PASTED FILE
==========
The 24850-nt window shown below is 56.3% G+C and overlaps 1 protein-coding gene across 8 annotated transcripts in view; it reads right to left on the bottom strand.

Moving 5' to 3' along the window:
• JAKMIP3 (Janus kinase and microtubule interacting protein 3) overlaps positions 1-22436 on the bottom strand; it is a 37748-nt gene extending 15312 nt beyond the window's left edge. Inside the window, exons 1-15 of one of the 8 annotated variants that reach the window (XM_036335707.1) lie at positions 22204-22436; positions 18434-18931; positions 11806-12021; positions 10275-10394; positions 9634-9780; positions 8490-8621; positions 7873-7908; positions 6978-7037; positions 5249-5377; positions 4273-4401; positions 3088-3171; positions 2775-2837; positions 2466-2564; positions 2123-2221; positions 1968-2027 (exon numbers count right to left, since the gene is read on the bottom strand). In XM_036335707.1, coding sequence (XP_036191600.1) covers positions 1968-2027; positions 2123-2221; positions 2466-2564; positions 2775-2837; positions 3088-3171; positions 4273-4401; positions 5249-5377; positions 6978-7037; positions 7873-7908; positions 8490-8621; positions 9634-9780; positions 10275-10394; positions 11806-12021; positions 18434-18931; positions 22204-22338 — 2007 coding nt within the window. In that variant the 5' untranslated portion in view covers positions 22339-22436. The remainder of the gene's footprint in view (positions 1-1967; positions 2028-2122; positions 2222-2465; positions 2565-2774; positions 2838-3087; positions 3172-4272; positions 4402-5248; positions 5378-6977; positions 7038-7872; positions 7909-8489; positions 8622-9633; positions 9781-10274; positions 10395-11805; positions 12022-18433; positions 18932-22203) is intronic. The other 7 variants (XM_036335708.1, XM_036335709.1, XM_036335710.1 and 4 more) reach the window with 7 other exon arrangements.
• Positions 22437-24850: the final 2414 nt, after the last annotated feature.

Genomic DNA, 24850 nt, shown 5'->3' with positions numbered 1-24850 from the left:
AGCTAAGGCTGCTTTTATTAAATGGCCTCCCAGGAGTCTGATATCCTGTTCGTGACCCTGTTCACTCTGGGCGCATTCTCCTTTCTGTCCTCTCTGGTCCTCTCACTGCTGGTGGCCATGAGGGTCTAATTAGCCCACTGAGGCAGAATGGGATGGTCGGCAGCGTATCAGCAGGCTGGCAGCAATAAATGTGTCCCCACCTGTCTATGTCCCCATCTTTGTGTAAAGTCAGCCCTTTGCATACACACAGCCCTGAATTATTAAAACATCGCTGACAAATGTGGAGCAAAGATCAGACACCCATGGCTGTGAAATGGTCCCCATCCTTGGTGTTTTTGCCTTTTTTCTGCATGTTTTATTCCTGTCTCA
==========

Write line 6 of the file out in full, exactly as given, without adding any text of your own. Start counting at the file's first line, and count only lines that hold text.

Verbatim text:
AGCTAAGGCTGCTTTTATTAAATGGCCTCCCAGGAGTCTGATATCCTGTTCGTGACCCTGTTCACTCTGGGCGCATTCTCCTTTCTGTCCTCTCTGGTCCTCTCACTGCTGGTGGCCATGAGGGTCTAATTAGCCCACTGAGGCAGAATGGGATGGTCGGCAGCGTATCAGCAGGCTGGCAGCAATAAATGTGTCCCCACCTGTCTATGTCCCCATCTTTGTGTAAAGTCAGCCCTTTGCATACACACAGCCCTGAATTATTAAAACATCGCTGACAAATGTGGAGCAAAGATCAGACACCCATGGCTGTGAAATGGTCCCCATCCTTGGTGTTTTTGCCTTTTTTCTGCATGTTTTATTCCTGTCTCA